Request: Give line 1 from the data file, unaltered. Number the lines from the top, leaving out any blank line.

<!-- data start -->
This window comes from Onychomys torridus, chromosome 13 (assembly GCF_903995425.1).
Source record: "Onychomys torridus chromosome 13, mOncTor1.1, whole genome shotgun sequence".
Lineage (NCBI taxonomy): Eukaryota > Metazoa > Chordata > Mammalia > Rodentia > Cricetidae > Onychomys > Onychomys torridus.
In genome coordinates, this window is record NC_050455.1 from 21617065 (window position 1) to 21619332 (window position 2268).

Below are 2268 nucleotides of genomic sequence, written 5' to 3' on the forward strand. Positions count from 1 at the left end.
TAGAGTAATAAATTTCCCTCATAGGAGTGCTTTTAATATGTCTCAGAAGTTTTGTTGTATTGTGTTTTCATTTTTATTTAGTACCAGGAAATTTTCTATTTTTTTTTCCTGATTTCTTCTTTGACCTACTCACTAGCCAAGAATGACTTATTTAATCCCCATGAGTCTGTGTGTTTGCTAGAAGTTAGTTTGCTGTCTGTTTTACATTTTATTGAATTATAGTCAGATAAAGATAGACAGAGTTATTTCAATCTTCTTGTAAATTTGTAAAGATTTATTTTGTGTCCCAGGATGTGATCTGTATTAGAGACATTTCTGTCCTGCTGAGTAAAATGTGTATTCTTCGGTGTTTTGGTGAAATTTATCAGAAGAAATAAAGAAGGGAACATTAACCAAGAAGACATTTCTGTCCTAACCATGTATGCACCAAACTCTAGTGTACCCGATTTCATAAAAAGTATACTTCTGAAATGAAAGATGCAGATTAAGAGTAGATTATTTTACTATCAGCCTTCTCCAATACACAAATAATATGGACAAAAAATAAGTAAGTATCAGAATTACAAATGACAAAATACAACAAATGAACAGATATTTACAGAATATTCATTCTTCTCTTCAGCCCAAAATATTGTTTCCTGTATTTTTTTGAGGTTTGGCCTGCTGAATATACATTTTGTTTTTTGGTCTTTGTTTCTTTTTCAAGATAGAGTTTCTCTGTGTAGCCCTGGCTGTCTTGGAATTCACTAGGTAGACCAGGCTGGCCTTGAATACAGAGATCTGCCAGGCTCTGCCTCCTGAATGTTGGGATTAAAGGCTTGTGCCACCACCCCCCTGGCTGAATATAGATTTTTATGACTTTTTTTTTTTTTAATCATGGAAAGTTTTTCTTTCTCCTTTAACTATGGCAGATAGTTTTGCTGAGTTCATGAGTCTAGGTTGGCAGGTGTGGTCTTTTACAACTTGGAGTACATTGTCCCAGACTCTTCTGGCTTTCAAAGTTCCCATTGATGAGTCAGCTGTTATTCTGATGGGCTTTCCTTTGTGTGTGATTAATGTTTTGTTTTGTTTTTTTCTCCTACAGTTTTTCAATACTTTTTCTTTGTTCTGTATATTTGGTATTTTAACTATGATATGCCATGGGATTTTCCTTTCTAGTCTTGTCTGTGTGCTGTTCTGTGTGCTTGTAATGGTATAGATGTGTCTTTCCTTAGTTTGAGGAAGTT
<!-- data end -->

This window comes from Onychomys torridus, chromosome 13 (assembly GCF_903995425.1).